Rousseau, at his essence, felt that the ideal is a society without gov't. People, as rational beings, would see what benefits them as individuals and society and do the right thing without gov't mandates. Isn't that totally contrary to conservative complaints about liberals?

          •!/daveswindle DavidSwindle

            I've just reviewed a book that spends 300 pages explaining how. If you want to argue with me about the book's claims you should read it first. But here's one example that Coulter provides of how modern so-called liberals have more in common with Rousseau than the founders, on page 225:

            The two main impulses of the Legal Left in America appear totally contradictory to a normal person. On one hand, they act as if judges are all-seeing visionaries capable of expressing the "general will" in accordance with Rousseau. But at the same time liberals don't trust judges to do their jobs, which is to hold trials.

          • trickyblain

            Sounds fairly unconvincing, to be honest. How can you ascribe thoughts to a wide-ranging group of people? Seems collectivist. I, for one, have never had a thought remotely resembling what you've ascribed to me (being a liberal).

            But I will read the book. I've actually grown to like Ann, despite disagreeing with her work.

          •!/daveswindle DavidSwindle

            "How can you ascribe thoughts to a wide-ranging group of people?"

            Because identifying yourself with a certain group means that it's likely you hold to the group's core ideas. I can say that "Christians believe Jesus rose from the dead" without always putting in a caveat that a minority of people who identify as Christians don't actually believe in Jesus' resurrection. Same deal in politics. We can talk about "conservatives" or "leftists" and make generalizations about how most members of that group think because we're grown-ups and know that there are always individual exceptions to everything.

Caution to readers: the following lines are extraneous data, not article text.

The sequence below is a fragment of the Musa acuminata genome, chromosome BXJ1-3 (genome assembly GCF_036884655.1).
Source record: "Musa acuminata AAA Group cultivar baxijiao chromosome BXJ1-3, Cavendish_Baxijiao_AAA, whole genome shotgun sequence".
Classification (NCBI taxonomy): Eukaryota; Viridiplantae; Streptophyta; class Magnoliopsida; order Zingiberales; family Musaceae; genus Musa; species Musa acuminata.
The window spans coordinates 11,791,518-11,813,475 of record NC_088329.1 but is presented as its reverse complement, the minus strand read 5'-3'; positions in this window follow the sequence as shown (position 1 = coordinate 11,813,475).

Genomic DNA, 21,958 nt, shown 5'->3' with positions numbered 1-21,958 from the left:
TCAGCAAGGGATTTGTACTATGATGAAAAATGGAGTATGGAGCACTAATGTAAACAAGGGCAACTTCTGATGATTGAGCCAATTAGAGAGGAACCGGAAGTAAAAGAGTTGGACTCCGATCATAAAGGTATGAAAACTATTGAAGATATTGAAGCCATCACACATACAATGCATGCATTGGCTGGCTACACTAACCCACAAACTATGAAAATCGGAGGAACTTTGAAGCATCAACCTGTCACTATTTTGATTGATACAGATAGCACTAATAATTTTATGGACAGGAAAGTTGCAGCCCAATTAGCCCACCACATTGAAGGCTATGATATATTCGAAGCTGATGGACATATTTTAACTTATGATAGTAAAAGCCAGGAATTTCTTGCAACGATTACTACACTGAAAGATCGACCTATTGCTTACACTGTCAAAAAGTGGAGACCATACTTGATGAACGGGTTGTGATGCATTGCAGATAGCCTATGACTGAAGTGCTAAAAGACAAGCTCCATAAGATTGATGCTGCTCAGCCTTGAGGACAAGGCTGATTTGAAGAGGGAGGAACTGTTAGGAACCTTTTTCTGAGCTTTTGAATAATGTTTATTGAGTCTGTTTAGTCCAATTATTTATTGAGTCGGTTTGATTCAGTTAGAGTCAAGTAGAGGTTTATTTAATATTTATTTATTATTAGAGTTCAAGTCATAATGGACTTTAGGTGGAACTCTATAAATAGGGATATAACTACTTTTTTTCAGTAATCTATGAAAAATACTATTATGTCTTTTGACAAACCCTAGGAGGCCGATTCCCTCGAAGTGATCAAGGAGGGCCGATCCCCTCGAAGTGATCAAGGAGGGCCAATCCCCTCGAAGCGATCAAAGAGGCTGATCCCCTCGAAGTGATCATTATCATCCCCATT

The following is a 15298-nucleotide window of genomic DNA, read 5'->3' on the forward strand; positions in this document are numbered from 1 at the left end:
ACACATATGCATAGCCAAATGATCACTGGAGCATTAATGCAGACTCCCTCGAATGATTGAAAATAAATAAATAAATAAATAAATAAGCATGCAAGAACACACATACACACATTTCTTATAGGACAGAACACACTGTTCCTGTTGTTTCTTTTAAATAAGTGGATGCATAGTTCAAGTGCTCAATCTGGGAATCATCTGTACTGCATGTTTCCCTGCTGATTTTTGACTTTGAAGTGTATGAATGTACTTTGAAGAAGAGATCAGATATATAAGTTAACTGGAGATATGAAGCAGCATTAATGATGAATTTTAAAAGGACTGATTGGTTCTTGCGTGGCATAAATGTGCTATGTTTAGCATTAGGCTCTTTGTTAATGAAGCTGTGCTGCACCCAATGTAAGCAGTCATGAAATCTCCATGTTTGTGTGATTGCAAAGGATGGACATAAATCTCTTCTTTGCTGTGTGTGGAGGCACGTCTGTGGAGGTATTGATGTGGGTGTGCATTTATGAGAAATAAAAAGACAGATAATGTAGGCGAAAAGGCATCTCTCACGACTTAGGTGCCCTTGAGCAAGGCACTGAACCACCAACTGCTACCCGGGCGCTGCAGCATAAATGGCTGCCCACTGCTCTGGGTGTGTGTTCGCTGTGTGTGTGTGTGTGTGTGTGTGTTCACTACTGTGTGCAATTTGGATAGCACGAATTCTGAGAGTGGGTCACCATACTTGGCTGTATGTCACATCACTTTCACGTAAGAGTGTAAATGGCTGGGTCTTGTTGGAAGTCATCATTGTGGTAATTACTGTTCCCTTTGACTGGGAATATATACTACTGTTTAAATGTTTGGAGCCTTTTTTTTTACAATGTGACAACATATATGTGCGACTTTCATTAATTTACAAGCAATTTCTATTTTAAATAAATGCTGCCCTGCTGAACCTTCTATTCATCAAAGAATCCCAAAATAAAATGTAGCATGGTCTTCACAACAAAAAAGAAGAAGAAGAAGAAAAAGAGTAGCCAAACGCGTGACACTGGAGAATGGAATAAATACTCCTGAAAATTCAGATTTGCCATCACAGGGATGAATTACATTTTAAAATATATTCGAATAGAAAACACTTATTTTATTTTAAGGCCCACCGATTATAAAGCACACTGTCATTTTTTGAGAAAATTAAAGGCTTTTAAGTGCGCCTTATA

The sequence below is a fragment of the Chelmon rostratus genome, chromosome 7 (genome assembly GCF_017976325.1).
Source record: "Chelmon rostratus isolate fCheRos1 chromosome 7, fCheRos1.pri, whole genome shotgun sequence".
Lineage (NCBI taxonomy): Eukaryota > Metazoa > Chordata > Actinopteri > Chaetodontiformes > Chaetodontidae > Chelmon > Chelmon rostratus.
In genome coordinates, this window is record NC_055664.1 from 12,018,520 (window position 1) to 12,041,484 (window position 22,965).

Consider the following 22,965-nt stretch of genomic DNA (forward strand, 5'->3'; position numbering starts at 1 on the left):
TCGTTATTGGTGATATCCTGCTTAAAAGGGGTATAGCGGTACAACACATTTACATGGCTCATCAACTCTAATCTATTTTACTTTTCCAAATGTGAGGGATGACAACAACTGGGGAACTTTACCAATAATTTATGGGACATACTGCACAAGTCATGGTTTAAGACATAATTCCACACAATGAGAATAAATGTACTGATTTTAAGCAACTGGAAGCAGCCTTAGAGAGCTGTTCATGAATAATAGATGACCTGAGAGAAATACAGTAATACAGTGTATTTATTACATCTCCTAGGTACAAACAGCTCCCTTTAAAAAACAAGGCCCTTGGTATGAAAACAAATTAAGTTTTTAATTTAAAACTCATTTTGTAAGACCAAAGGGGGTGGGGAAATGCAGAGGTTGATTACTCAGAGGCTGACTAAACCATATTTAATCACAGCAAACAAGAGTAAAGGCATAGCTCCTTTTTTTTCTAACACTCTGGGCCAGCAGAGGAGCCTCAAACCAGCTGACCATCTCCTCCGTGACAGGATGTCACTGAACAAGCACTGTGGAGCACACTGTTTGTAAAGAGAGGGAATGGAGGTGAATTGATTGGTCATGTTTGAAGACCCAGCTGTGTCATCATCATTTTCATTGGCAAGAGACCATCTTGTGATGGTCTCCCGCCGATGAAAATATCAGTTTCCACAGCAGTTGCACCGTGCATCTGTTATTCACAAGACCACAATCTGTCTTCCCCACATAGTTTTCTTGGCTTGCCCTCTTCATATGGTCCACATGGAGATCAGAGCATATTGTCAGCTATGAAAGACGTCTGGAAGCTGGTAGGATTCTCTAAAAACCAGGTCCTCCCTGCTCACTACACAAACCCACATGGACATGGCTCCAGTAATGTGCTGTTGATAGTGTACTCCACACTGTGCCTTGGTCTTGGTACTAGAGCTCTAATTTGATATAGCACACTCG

I haven't ascribed any thoughts to you.

          • trickyblain

            Agreed that generalizations are needed. But they need to be right generalizations. It is a correct generalization to say Christians belive that Jesus rose from the dead. But incorrect to say that liberals love abortion (you didn't say that, of course, but I think Ann has).

            The core problem with many conservative writings — including this website, is that they use hard leftism (in the international sense) to generalize liberals. Not that you've personally done this, but conflating American liberals with communism is exactly the same faulty reasoning as conflating American conservatism with the Nazi Party.

            The thoughts regarding legalism is not only something I have never thought, but it's never come up in any of the many discussions I've had with many liberals.

          •!/daveswindle DavidSwindle